* MotorMouth: The Ape Man.
* NoPartyLikeADonnerParty: Subverted in the opening chapter, when Prendick's fellow castaways fight over who's to be eaten and they both fall out of the lifeboat to drown.
* PigMan
* {{Robinsonade}}
* ScienceMarchesOn: Wells states that the changes to the animals are the result of various surgical techniques. Later adaptations of the work state that genetic engineering is responsible for altering the animals.
* WellIntentionedExtremist: Moreau has hints of this.
* UnfazedEveryman: Prendick.
* UpliftedAnimal: [[UrExample One of the earliest uses]], in the most horrible way possible.
* {{Veganopia}}: Forbidding the consumption of meat is one of the ways Moreau keeps his creations' more predatory instincts suppressed. It doesn't work.
1996 film adaptations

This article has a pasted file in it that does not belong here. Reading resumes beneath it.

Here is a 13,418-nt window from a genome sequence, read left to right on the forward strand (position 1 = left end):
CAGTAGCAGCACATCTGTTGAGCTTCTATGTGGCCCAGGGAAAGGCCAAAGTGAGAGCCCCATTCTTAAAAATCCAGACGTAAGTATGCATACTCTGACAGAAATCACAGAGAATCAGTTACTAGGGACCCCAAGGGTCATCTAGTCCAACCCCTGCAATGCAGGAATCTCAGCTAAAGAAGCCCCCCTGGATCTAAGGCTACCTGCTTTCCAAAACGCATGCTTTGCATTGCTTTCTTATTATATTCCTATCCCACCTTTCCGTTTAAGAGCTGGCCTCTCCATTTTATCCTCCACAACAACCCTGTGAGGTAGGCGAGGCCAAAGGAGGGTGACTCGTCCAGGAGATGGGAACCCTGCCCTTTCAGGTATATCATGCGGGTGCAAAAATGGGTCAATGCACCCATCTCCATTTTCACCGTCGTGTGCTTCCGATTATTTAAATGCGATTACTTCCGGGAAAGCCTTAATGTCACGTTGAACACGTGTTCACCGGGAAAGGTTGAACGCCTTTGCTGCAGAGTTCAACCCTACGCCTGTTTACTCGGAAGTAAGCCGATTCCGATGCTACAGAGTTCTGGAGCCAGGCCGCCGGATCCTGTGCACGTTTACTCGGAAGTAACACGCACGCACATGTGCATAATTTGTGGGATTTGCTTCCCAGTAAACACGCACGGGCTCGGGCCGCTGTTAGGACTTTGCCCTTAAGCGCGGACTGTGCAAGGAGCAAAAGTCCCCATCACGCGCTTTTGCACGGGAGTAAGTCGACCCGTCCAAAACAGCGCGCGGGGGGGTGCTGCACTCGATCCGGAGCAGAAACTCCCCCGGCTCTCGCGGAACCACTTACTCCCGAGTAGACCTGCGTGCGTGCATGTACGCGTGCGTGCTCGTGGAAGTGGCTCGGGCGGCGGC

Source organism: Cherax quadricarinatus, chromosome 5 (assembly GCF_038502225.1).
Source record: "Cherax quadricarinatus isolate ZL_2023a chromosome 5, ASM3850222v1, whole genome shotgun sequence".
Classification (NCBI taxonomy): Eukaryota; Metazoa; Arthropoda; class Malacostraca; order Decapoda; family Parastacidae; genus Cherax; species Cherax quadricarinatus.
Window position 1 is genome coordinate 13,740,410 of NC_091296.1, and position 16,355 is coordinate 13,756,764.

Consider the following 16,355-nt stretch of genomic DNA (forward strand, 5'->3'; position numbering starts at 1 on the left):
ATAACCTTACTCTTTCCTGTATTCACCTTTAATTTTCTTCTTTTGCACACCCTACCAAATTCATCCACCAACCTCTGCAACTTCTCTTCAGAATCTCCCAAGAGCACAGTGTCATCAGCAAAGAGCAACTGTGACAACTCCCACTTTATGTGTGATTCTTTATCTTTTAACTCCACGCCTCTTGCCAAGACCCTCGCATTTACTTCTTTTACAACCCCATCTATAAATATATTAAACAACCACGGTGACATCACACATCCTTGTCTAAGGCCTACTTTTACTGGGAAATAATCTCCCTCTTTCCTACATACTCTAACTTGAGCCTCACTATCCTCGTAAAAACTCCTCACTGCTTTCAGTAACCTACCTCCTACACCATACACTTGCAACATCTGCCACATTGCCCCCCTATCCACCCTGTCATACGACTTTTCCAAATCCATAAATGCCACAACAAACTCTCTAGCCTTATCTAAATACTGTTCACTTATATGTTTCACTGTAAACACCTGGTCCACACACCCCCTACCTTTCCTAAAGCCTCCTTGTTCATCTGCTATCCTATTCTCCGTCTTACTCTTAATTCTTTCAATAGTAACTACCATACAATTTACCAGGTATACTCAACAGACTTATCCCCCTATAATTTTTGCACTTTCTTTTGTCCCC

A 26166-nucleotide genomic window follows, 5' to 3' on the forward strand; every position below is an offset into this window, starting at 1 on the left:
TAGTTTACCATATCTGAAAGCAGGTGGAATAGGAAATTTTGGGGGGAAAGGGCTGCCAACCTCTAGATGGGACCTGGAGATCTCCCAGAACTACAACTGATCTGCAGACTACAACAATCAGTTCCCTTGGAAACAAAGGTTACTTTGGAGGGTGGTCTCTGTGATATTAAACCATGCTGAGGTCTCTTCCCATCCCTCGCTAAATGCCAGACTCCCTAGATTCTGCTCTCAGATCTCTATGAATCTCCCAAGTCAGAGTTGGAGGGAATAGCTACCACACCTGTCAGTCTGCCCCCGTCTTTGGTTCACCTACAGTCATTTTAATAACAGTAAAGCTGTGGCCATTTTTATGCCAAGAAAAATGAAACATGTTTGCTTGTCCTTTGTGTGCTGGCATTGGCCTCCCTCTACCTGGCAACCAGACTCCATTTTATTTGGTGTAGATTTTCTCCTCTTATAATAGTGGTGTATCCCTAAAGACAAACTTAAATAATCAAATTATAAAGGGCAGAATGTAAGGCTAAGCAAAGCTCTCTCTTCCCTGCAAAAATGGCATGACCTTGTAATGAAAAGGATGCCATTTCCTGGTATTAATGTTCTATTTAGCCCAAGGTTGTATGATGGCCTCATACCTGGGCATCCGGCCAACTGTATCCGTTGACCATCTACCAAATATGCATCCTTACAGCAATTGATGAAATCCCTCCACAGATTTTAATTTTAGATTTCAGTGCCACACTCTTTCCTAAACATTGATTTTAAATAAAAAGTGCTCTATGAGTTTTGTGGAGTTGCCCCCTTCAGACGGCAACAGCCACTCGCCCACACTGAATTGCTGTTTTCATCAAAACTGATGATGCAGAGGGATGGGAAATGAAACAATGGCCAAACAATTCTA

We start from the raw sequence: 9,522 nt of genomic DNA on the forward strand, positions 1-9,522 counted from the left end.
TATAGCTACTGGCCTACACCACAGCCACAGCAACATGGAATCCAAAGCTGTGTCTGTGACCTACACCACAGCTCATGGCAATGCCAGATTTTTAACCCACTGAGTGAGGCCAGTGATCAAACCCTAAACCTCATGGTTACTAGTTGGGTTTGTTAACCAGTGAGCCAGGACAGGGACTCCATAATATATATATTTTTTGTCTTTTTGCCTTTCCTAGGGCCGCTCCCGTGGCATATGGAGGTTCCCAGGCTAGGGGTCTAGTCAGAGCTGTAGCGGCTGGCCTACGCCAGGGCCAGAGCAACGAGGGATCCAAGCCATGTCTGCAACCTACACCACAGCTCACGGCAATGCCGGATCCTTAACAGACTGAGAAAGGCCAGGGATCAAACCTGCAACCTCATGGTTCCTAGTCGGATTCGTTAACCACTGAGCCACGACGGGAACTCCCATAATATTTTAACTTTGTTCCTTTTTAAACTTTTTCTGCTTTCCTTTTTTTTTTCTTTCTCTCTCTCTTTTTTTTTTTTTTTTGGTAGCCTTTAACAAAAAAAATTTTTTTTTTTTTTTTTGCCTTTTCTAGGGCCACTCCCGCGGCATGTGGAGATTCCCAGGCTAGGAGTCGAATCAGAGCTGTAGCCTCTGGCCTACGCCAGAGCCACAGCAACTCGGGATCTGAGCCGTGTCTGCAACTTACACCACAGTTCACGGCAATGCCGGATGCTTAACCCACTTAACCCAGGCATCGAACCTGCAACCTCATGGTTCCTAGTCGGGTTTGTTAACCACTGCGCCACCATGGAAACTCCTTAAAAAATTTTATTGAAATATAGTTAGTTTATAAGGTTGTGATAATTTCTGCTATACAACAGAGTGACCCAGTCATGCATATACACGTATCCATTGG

14th Jan '13 11:05:02 PM PaulA
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* CatGirl: Doesn't technically exist in the novel (Moreau is working on transitioning a female puma into this, but [[spoiler: it escapes and kills him]]) but the films each had one -- Lota in the 1932 version, [[spoiler:Maria]] in the '77 version, and Aissa in the '96 one.



* MadScientistsBeautifulDaughter: Only in the movies.
14th Jan '13 10:33:05 PM PaulA
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An 1896 novel by HGWells, TheIslandOfDoctorMoreau has since become one of the classics of sci-fi literature. Its story centers on Edward Prendick, the narrator, who is shipwrecked at sea and rescued by Dr. Montgomery. The good doctor takes Edward to the island where he works, a land so ominous that they quickly abandon him. Edward is soon introduced to the island's ruler, the mad Doctor Moreau, and discovers Moreau's society of surgically-altered beasts that walk, speak, and struggle to live like men. The more he's around these beastmen, the more uncomfortable he becomes in his own society.

to: